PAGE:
24 is back, and this time it’s bringing it’s Dad… oops, wrong franchise.
Jack Bauer is back to save the day, yet again, in ’24’ with 12 episodes of action-packed goodness… pardon? Yes, I said “12 episodes”. What? ….Oh, I see. Well, yes, they had 24 episodes in all of the previous seasons, even though they weren’t sure if the first would be a success so it was only commissioned for 13 episodes, hence why it appears to ‘end’ at that point, but they got extended for the full run so they filled a few hours by making Teri faint. Tedious that bit, wasn’t it? Anyway, so it runs for 12 episodes, with the first few in London – where the ubiquitous Stephen Fry is the Prime Minister – and later they’ll presumably head back to the US, meaning hours will go by off-screen while they take a plane, so that since the first episode starts at 11am, so the last one will also end at 11am. Got it?
Not really? Well, tough.
In fact, I’m not sure if this should be classed as ‘Season 9’, since it follows on directly from Season 8, but it’s ‘24: Live Another Day‘ so it’s technically renamed… so is it an off-shoot of ’24’ or a continuation? After weeks and weeks of deep thought and contemplation, as well as looking it up on that internet thing, I’ve decided it is, indeed, Season 9.
The following review contains some spoilers about the episode. Typing my thoughts occured in real time.
After spending four years off the grid, the feds finally find Jack Bauer (Kiefer Sutherland) living in a squat somewhere in London. Well, with austerity the way that it is, if you’ve been out of work that long you’re not going to be living it up in a swanky apartment. He’s captured and taken to London CTU, headed up by Chief Smoothie Steve Navarro (Benjamin Bratt), which just happens to be where Chloe O’Brian (the ever-lovely Mary Lynn Rajskub) is also being held.
Neither of them are in a particularly good place – Jack because he’s made to realise that his fugitive lifestyle means he’ll never see what’s left of his family ever again, and Chloe because she’s strapped to a table being forced to talk, after being arrested on hacking charges. Or something like that. I got the impression she’d rubbed someone up the wrong way, whereas when it came to Jack – what had he done? I think his government just hate his guts, and they think he’s in town to do harm to the President anyway, despite him having a good track record for *helping* the office incumbents over the years. Well… usually.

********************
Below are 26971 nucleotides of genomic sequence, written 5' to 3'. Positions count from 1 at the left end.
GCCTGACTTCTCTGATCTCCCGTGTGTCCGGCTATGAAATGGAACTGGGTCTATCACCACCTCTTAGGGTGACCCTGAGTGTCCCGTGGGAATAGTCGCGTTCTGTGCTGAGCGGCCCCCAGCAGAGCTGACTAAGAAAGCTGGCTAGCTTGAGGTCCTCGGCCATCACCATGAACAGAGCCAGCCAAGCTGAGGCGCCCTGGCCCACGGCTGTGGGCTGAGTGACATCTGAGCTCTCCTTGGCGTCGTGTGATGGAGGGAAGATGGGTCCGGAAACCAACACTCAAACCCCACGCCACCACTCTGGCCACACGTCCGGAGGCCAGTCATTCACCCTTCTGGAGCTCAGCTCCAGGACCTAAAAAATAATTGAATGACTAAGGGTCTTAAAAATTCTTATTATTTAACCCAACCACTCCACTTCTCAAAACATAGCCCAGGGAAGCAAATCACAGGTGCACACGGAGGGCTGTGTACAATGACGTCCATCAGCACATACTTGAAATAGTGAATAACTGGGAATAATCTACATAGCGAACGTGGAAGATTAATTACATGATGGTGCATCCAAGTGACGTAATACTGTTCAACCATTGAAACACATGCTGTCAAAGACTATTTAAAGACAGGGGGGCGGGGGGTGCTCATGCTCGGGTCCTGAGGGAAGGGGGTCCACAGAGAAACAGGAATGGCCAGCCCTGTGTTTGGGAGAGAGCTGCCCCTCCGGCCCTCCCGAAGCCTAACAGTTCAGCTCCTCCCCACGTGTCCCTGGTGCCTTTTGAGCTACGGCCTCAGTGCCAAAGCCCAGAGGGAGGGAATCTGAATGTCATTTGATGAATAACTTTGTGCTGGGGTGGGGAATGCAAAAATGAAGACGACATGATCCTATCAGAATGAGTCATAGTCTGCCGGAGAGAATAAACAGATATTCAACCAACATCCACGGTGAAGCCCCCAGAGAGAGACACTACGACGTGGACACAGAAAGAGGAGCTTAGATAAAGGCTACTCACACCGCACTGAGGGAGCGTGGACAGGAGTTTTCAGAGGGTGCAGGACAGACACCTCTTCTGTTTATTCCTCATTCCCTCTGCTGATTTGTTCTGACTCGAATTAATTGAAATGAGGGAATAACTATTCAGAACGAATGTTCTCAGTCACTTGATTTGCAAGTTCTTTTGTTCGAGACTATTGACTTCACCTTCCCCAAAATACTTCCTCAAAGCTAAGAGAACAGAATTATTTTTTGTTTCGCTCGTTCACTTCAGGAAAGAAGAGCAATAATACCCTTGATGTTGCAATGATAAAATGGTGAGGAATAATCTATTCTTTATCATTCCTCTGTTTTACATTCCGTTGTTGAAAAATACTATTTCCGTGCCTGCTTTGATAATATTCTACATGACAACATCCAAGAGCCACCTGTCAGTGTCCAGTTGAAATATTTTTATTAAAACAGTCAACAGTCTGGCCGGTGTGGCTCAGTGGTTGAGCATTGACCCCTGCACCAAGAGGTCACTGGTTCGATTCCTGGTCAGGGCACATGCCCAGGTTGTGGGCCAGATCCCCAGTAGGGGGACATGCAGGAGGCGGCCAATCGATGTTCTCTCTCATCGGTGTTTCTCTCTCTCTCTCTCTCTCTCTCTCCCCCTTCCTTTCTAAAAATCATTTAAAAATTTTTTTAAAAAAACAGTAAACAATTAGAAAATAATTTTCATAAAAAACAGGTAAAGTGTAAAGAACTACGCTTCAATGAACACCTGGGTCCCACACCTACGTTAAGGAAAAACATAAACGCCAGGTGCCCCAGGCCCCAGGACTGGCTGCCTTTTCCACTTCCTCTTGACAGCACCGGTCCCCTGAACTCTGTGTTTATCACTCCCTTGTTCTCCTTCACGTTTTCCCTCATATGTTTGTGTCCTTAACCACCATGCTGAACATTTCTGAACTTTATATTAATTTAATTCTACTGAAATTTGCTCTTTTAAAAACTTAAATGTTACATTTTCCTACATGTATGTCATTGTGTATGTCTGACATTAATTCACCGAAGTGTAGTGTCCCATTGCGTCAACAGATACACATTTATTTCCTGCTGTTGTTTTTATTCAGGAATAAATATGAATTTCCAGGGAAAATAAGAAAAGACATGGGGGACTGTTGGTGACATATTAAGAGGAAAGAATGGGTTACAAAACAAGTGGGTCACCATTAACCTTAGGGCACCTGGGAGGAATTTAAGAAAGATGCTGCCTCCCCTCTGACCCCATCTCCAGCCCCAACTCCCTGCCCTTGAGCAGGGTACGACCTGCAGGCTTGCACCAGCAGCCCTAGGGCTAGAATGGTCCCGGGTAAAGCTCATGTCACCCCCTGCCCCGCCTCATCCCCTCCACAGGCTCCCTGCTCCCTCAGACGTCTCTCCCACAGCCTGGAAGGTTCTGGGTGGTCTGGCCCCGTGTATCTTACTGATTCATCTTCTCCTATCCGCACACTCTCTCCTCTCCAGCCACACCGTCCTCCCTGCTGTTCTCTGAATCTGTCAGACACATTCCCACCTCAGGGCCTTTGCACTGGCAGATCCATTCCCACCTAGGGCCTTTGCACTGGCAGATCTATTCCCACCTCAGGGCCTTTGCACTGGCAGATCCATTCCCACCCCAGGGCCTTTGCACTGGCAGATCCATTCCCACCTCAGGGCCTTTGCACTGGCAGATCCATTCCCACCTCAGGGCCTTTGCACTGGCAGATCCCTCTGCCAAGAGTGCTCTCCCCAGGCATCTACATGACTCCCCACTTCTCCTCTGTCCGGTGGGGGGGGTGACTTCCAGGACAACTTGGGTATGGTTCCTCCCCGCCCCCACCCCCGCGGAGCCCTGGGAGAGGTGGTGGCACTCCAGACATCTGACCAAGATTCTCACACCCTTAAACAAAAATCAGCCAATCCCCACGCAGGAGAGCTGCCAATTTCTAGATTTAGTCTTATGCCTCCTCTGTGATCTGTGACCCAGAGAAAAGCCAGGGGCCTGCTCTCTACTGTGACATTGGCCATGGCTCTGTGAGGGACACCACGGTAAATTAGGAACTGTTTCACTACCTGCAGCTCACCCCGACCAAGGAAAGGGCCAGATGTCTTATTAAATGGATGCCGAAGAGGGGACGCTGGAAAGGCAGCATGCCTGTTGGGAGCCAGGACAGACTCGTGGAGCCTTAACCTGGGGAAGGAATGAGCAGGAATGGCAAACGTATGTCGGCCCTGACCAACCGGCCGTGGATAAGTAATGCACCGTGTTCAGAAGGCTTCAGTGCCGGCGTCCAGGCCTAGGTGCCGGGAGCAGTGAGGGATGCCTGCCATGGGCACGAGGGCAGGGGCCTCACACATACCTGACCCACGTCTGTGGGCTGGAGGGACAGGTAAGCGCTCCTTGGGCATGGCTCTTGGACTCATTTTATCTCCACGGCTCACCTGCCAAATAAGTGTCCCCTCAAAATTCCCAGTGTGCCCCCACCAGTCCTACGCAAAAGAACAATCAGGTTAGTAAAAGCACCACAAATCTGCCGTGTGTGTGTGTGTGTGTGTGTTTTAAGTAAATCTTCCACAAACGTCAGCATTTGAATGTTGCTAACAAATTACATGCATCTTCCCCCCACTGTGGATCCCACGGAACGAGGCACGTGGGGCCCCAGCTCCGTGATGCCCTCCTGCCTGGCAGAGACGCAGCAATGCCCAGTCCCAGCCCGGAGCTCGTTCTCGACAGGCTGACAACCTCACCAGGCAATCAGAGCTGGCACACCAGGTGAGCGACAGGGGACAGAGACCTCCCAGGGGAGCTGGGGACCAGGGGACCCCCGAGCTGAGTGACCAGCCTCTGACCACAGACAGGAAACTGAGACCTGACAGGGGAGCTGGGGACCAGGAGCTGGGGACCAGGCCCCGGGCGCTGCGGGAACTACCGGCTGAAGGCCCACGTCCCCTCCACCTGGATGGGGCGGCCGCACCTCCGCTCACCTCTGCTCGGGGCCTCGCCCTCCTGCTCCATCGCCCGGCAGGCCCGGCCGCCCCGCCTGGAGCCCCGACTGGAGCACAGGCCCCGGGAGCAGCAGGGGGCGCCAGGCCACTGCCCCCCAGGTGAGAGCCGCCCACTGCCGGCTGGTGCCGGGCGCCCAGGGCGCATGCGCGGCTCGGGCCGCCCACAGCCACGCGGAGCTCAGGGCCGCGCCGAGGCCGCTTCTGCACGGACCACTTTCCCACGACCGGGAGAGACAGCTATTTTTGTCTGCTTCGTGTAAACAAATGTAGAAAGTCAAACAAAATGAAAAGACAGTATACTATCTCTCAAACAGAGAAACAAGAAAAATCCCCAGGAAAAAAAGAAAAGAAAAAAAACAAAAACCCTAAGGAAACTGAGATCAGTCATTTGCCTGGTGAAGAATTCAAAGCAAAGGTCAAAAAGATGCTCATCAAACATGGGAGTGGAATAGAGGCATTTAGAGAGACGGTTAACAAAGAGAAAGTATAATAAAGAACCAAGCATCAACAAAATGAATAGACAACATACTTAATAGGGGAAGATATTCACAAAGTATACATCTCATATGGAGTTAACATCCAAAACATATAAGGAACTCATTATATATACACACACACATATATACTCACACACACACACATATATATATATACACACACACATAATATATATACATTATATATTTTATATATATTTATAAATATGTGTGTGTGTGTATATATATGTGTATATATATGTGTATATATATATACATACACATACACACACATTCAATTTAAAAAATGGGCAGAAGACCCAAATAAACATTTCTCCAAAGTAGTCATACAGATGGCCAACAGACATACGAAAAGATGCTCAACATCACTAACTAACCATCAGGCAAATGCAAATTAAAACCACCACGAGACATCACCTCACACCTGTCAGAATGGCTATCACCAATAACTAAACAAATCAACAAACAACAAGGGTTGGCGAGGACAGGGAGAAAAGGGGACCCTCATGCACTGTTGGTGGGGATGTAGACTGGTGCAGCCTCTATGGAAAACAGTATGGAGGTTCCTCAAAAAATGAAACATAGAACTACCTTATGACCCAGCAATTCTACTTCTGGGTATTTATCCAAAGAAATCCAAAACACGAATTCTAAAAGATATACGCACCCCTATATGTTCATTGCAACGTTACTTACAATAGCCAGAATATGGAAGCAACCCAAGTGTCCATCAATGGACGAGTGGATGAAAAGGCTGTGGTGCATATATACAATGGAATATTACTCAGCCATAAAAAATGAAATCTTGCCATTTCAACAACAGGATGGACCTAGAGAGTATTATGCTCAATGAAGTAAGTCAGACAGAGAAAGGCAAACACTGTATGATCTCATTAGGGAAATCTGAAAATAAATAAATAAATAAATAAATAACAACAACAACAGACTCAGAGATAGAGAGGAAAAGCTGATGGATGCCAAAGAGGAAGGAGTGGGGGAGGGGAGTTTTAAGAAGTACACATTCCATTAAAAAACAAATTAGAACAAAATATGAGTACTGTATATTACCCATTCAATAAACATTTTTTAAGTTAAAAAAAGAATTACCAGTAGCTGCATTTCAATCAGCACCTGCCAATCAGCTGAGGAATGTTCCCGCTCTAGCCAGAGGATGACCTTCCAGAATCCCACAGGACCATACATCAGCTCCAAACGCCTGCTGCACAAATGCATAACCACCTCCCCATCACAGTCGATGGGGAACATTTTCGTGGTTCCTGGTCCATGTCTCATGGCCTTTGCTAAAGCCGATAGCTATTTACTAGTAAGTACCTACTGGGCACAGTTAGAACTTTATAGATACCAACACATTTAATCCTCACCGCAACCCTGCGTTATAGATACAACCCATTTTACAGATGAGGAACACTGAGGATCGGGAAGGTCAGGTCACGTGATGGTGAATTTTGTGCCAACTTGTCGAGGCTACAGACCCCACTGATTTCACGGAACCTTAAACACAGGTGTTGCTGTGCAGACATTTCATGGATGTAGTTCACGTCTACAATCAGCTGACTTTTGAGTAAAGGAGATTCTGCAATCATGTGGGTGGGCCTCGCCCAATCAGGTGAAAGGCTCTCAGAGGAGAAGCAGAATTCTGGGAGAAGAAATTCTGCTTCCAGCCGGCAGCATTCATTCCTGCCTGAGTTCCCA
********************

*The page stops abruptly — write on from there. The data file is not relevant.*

Jack has a friend with him of random and undetermined Eastern European origin, who helps him escape after it turns out he orchestrated his own capture by the powers that be, which he did in order to rescue Chloe. When they’ve figured out what they need to do in the double-bill, she wants to act as his backup on comms, so basically, they’re “getting the band back together“.
Chloe is actually one of a group of hackers who use some massive studio flat as a squat, and can apparently pack up and leave whenever the heat gets too close for them, despite the fact that they’ve got more technical equipment to carry than a Currys superstore, including laptops with whizzy blue-backlit keys.
You can tell Chloe’s a hacker because she’s dressed up as a choppy-haired Goth. Yes, that’s all Goths do, apparently. Not that any of the others are Goths. There’s the token speccy kid, the token ginger kid and Saz from BBC3’s Some Girls. Also there is a chap called Adrian Cross (Michael Wincott), Chloe’s squat-leader, or boss or something. When Jack and Adrian first met, they had an argument in very anger-filled hushed tones. It was bizarre to say the least.
Go to page 2 for more thoughts on this episode…
Reviewer of movies, videogames and music since 1994. Aortic valve operation survivor from the same year. Running DVDfever.co.uk since 2000. Nobel Peace Prize winner 2021.